Innovation comes only from readily and seamlessly sharing information rather than hoarding it

  • Tom Peters


No executive can get what he wants without the help of others. The other side of the equation is that people will not give you what you need unless it is important for them to do so. In-between the two equations, is the fact that it is difficult to find out what is important to workers (that is, what makes them give of their best) until you involve them in thinking, planning and decision-making process.

Getting results is tied up with managerial effectiveness.  Managerial effectiveness may mean different thing for different people. For our purpose, it reflects a whole bunch of intellectual, human and technical skills carefully put together to move the most important and difficult resources (human beings) to give of their best. One of the secret of Napoleon’s vast success and popularity with his army was his habit of sharing the hardship of his troops during a campaign. Sharing the hardship was the motivational factor that helped Napoleon get results.

You need highly motivated people to get results; and it is common knowledge that people choose to commit themselves to a certain way of behavior, to a task, or a direction, if they want to do so.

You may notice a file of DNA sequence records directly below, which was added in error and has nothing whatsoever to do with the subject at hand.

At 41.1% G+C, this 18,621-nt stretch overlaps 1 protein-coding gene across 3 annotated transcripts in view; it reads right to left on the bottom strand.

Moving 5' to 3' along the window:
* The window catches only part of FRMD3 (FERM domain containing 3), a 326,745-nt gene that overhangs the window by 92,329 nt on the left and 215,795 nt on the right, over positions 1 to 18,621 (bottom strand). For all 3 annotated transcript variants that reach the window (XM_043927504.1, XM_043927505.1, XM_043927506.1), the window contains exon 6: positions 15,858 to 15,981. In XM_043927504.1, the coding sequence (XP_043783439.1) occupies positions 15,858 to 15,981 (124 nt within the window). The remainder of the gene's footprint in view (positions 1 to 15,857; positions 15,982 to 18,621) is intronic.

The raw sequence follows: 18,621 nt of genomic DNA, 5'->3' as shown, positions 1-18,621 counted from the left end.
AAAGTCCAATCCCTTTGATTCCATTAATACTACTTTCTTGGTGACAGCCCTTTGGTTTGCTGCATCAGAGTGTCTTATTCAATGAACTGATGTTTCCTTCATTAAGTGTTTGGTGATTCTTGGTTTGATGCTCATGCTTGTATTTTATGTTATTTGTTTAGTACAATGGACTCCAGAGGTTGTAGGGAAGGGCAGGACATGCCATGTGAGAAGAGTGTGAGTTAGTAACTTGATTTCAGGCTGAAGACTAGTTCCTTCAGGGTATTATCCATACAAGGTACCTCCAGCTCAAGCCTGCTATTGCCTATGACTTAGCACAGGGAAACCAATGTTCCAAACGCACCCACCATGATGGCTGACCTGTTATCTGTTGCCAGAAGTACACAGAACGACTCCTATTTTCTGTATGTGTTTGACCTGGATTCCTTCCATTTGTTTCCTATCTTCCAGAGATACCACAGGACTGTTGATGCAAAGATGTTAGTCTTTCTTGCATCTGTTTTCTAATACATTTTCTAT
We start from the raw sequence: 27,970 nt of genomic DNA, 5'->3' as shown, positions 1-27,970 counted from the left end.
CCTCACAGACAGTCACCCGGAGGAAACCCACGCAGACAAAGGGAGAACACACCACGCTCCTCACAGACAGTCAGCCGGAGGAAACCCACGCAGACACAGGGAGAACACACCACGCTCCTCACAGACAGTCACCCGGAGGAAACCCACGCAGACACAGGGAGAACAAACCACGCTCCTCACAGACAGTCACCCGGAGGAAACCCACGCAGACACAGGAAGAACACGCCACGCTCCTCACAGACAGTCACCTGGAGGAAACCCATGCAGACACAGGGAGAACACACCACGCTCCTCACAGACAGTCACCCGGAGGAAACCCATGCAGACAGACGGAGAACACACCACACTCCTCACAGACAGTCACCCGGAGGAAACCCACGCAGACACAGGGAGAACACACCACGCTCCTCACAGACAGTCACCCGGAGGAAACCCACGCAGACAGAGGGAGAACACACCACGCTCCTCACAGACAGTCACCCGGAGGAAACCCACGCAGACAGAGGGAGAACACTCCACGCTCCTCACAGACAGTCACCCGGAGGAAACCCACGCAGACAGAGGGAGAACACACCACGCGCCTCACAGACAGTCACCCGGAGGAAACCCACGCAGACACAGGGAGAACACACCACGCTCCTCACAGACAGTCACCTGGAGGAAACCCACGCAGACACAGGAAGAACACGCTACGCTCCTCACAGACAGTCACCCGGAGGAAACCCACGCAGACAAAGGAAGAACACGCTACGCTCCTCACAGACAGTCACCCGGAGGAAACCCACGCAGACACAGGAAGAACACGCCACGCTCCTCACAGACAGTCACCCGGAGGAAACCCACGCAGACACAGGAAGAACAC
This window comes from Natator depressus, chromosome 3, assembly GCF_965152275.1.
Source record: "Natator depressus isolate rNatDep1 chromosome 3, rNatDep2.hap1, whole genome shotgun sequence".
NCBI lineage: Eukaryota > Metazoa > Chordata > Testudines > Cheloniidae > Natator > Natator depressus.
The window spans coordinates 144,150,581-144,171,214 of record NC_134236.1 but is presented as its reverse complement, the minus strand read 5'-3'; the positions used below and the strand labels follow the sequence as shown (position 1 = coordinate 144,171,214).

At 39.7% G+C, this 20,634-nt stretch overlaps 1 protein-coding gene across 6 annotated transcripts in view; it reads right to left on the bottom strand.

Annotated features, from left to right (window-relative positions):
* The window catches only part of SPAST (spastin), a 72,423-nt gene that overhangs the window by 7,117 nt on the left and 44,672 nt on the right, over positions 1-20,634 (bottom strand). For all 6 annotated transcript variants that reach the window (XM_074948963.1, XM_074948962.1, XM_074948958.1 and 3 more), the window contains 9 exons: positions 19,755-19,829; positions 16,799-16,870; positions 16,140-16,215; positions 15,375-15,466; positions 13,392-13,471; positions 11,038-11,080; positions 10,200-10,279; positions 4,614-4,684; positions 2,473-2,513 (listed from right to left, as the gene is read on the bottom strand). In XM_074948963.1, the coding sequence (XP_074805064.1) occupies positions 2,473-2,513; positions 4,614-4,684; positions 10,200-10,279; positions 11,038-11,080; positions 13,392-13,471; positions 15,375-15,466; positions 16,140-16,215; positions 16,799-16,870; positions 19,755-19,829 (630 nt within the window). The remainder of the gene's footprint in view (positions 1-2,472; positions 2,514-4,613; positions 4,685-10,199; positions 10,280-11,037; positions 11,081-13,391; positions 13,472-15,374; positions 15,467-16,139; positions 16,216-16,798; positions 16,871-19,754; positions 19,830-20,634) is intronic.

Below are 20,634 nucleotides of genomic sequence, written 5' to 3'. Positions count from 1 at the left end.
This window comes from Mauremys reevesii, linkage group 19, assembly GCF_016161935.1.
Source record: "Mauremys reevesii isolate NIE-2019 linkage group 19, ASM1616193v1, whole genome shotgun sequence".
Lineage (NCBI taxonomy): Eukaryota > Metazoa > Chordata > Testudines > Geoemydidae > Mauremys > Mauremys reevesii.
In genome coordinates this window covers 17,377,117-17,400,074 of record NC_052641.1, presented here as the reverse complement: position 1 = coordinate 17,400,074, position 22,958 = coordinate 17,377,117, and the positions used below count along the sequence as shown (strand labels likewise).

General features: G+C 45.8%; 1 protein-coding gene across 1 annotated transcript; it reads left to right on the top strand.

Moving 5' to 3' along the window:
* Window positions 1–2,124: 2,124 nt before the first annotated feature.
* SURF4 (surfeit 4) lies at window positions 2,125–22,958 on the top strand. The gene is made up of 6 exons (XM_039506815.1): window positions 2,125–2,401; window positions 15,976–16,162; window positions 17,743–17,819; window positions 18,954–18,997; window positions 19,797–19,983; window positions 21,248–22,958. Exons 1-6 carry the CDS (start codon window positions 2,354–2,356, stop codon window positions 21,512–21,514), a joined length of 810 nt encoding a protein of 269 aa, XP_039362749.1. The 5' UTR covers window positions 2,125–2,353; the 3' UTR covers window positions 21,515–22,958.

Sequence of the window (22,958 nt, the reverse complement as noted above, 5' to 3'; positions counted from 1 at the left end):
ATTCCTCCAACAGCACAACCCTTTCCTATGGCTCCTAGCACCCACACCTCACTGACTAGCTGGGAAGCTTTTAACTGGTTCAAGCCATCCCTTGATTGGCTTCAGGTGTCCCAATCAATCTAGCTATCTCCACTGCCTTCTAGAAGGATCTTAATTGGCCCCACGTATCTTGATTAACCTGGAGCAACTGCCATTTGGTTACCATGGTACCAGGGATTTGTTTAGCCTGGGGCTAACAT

What is crucial to remember is that people are rational (or have the propensity to be rational) and they will not contribute unless they are motivated to do so.

An executive must know his people. How he gets the results will depend upon his managerial style, especially that tricky part of management called, human relations.


Sharing information about how well we’re doing for each other starts to create trust. You have to make sure you listen and offer ideas, and that all parties participate in finding solutions.

  • John Gentle

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